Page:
Ttrr [JNrvrnsar Dsanua-ooon If one knows that karma is illusory, He will be free of delusion. To knor,l'that animals are intrinsicallv quicscent Is the Animal-lmage Samadhi. "Furthermorc, Manju5ri, what is the Desire-lmageSamidhi?" The World-Honored Onc explained in verse: "Desire is a mere figment of discrimination, 'V/hich cannot be found. It does not arise,does not appear, And has no abode. By nature, desire is like empty space, Divorced from anything established. Becauseof false discrimination, though, The defilement of desire plagucs the ignorant. The nature of all dharmas is not dcfilcd; It is pure, like empty space. Even if one searches it for I'hroughout the ten directions, No trace of it can bc found. Onc who knows not this emptinesS ls tcrrificd to meet desirc. Hc fcars when there is nothing to fearHow can he ever securepeaceandjoy? A f<rol may be afraid of cmpty space And flce from it in terror. How can one escapefrom space When spaceis everywhere? The ignorant, being deluded, Wrongly discriminate. Desire is intrinsically unreal, Yet they try to renounceit. Their efforts are as vain As the attempt to elude empty space.l Every dharma, in its nature, Is unattainable, like nirvlna. Buddhas of the past, present, and future All realize the natural emptiness of desire. ,



ON EnprtNess Secure in this realization, They never part from [desirc]. Although those who fear desire Rack their brains secking liberation from it, It rcmains forever intrinsically pure . When I attaincd enlighter-rment, I realized that all things are equal. Some maintain that desire is real And that it should bc abandoned. The view that desireshould bc rcnounced Arises from falsediscrimination. There is, in truth, no abandoning; It is only [the function] Of a discriminativemind. by Desirc is inapprehensible nature, So it cannot be extinguishedor destroycd. In undiffbrcntiated reality, There is ncithcr libcration Nor discrimination. If one could bc iiberated from desire, One could also be liberatcd lrom ernpty spacc. Empty spaceand dcsire Are boundlcss and not differcnt. If one seesany difference, I t e l l h i n r t o f o r s a k eI d i s c r i n r i n a t i o n ] . In truth, dcsirc ncvcr arises; it of One perceives because delusion. Desire is empty by nature; It is but an arbitrary name. One should not engenderattachment Becauscof such a name. To rcalizc that desireis frcc of impurity Is to realizeultimate emptiness. Liberation is not reached Through the dcstructionof desire. Desire and thc Buddha-Dharma are equal; T h i s [ r e a l i z a t i o nils n i r v a n a . The wise should know: To enter the realm of utter quicsccncc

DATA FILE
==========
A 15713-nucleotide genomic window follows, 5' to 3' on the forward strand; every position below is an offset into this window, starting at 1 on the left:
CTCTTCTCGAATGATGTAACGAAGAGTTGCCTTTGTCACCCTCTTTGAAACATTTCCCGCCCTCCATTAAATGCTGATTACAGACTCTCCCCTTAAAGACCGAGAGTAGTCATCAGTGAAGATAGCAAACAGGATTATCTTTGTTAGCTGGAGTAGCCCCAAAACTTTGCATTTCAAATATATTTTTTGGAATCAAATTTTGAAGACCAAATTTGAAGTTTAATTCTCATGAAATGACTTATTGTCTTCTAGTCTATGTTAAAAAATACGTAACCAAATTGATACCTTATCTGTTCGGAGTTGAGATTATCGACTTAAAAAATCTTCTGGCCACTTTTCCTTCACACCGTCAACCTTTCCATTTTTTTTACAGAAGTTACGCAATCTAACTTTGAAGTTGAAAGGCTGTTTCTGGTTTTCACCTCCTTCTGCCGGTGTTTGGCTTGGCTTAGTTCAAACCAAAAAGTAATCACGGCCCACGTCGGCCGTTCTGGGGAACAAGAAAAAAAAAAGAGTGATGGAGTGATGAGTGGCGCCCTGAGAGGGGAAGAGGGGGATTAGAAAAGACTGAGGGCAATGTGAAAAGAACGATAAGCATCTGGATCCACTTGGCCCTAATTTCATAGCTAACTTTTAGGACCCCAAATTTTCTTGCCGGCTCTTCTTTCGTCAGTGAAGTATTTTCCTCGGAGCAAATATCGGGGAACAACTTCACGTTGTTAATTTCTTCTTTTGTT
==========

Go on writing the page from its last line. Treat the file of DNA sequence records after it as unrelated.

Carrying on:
Tse tjNrvrnsu Dn.rRyr-loon of By realizing the quiescence dcsirc Is called the l)esire-Imagc Sanridhr. "Moreovcr, Manju5ri, what is the Hatrcd-Imaqc Sarnidhi?" The World-Honored One explainedin versc: "Hatred2 originatesfrom dclusion. 'l' One clings to the 'I'; Whcn therc is no thus, w W h c n h c h c a r sn t a l i c i o u s o r d s , r hatred arises, Inter"rse W h i c h i s l i k c a v i c i o u sp o i s o n . The nraliciouswords-and hatrcd, toe Ultimately cannot be found. To start a fire by boring wood, Many conditions must bc fulfillcd. No fire can possibly ignite If theserequired conditions are not met. Likewise, speechunpleasant the ear to Ultimately cannot be found. If spcechis krrown to be enrpty bv nature, No hatred will arise again. Hatred is not in speech, Nor does it dweli in the body. It is a product of many causes and conditions, 'V/ithout whicl-r it carl ncver come to be. Just as buttcr and chccscarc nradc By a combination of milk and other agents, So hatred, in itself, is unborn, Though harsb speechImakes it scem to arise]. Fools cannot undcrstandthis, So thcy ignitc ',vith thc hcat of angcr. This one should know: Ultimately, nothing can be fbund. H a t r c d i s b y n a t u r cq u i c s r ' c n t : I t i s b u t a n a r b i t r a r yn a m c . Hatrcd is reality itself; Bccauscof suchness ariscs. it Knowing hatred to be thc dharmadhitu Is called the Hatred-Imagc Sanadhi." I